Emerging Markets Fuel Growth

Studies predict that in little more than a decade, over half the world’s population will have joined the consuming classes. Emerging markets will account for nearly 50 percent of the world’s total consumption, up from 32 percent today. China and India will account for two-thirds of the expansion.

In the past five years, the world’s leading retail brands—U.K.’s Tesco, German giant Metro, America’s Walmart, and France-based Carrefour—grew their revenues 2.5 times faster in developing countries than in their home markets. 2013 will see international retail hitting its stride as many of the world’s most valuable brands are staging entries into smaller countries to ride the wave of the global shopping boom.

While retail naturally goes where customers are, for many companies global expansion is being initiated by slow growth at home. Retail sales forecasts for the next five years put compound annual growth rates in North America at 4.1 percent, and 2.4 percent in Western Europe.

Contrast that to projected growth rates for retail sales of 13.9 percent in China, and 10.6 percent in India, and it’s clear why retailers from mature markets, such as the U.S., Japan and the Eurozone, make up 80 percent of those taking the calculated risk of crossing borders. Interestingly, almost half of that expansion comes from international fashion brands. Growth in e-commerce and mobile commerce currently outpaces physical retail in countries large and small. In all markets, a brick and mortar presence combined with the speed and agility of an e-commerce channel gives a retailer great advantage.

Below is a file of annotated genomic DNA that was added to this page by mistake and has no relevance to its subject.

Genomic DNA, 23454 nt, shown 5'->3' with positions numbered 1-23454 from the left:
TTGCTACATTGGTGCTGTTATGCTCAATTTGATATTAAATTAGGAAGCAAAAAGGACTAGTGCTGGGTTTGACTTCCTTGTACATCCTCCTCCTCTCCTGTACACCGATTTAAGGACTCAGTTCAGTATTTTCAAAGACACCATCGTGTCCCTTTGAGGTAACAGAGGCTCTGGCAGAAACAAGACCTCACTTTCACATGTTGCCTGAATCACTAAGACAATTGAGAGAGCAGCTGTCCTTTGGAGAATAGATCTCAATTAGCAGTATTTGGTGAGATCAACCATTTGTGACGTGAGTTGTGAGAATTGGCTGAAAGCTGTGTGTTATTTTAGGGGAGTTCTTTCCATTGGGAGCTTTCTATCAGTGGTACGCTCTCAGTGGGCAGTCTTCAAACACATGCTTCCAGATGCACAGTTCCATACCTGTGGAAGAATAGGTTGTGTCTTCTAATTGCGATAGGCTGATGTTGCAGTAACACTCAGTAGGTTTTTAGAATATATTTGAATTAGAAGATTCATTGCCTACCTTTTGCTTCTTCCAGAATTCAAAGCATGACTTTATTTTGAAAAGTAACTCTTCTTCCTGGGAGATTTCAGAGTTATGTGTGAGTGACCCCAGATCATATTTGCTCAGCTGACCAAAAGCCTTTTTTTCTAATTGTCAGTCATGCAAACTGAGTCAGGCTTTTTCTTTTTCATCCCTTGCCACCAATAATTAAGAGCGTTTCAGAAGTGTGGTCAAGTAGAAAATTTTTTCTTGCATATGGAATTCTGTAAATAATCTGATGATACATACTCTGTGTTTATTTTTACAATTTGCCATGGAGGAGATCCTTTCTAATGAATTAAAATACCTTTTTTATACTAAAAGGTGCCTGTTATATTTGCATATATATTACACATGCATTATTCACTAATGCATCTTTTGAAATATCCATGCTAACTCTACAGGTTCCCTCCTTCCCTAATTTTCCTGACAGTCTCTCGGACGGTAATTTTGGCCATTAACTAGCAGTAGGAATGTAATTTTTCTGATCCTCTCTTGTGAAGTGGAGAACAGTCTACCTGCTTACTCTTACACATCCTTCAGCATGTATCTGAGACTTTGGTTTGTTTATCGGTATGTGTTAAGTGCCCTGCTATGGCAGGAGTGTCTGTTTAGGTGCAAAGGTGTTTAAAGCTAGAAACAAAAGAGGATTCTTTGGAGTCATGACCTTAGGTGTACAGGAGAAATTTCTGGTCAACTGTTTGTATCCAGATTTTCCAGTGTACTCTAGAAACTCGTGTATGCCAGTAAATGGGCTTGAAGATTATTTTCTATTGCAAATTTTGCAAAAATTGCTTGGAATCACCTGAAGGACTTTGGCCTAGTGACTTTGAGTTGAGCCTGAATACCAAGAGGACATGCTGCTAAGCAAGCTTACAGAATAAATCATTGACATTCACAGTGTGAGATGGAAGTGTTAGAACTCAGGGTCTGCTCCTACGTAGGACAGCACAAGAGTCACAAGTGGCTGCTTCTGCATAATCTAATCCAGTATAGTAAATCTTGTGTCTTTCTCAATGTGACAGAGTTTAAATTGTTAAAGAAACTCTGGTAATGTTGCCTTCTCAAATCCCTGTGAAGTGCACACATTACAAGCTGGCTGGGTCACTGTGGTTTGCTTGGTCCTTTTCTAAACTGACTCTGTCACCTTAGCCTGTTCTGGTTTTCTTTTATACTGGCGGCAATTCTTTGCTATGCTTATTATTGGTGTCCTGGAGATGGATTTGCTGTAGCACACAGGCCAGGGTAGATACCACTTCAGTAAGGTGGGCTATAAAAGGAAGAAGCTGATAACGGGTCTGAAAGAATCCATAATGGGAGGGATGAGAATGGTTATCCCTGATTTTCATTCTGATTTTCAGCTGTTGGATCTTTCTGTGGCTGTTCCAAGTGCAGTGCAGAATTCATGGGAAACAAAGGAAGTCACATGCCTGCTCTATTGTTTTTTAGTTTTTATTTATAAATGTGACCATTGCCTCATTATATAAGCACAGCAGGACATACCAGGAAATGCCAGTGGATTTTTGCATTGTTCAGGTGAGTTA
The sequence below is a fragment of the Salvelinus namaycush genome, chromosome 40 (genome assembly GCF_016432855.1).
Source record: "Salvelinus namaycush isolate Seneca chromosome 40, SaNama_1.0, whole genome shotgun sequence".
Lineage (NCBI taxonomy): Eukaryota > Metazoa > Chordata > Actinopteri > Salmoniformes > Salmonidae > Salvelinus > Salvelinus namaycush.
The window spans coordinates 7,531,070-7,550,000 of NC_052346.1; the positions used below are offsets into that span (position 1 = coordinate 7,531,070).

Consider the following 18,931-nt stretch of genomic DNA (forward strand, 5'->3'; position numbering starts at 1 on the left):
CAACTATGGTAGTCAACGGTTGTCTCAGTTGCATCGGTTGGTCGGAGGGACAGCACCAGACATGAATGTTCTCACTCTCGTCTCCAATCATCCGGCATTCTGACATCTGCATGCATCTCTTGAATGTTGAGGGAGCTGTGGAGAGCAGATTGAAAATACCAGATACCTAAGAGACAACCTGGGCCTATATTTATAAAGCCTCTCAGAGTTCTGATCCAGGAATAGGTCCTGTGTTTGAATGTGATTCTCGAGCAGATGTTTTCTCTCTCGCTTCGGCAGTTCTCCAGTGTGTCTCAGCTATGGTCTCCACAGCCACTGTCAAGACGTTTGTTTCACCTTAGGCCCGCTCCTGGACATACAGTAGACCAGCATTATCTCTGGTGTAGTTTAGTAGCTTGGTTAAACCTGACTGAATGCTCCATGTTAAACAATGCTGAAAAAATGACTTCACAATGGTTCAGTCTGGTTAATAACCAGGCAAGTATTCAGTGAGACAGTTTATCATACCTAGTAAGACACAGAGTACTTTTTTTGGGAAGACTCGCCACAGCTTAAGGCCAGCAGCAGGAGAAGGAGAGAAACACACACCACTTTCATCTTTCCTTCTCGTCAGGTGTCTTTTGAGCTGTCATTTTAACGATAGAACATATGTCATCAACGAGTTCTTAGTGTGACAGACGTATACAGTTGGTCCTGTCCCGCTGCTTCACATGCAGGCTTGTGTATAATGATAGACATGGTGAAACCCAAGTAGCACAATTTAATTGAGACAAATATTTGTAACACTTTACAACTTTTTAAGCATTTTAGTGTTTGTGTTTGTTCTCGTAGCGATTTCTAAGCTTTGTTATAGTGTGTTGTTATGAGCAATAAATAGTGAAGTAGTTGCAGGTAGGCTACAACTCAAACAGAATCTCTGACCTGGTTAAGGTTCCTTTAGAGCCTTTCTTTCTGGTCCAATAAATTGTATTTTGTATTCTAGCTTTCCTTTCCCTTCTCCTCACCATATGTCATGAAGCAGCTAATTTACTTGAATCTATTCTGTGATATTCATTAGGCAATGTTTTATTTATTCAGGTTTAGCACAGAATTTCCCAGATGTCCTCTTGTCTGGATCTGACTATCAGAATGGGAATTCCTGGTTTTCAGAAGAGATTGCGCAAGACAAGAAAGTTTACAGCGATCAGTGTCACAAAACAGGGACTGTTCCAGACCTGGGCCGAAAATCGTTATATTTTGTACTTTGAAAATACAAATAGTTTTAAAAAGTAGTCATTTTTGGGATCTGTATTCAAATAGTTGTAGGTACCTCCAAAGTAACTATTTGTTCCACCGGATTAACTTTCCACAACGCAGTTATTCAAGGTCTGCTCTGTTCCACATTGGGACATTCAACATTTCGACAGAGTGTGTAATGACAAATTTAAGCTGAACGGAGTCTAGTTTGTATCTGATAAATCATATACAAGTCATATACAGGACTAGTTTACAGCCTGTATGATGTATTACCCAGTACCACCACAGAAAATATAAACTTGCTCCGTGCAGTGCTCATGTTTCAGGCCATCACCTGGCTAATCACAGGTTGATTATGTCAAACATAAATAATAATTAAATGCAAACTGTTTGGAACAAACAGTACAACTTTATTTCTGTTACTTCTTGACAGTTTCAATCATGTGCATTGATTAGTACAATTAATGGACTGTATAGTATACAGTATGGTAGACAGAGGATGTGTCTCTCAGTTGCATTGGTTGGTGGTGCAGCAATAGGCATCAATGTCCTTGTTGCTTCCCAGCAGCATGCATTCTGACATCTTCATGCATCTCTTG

Thanks to the internet, there’s an international awareness of the top global brands. Many consumers from emerging economies are already shopping them, comfortable with e-commerce, mobile commerce and willing to endure often lengthy delivery times. This is especially true in emerging markets.

Although infrastructures vary in effectiveness depending on the country, and internet access is not yet universal, the world’s consumers want to buy anytime, in any way, from anywhere.

Riding the wave of the shopping boom in Brazil

Despite a slight cooling this past year, Brazil’s middle-class economy continues to strengthen. Retail spending has increased 9 percent per year for the past five years, with a slight drop in the forecast for 2013. The fact that the country that will be hosting the Olympics in 2016 has helped spur international bets on long-term growth.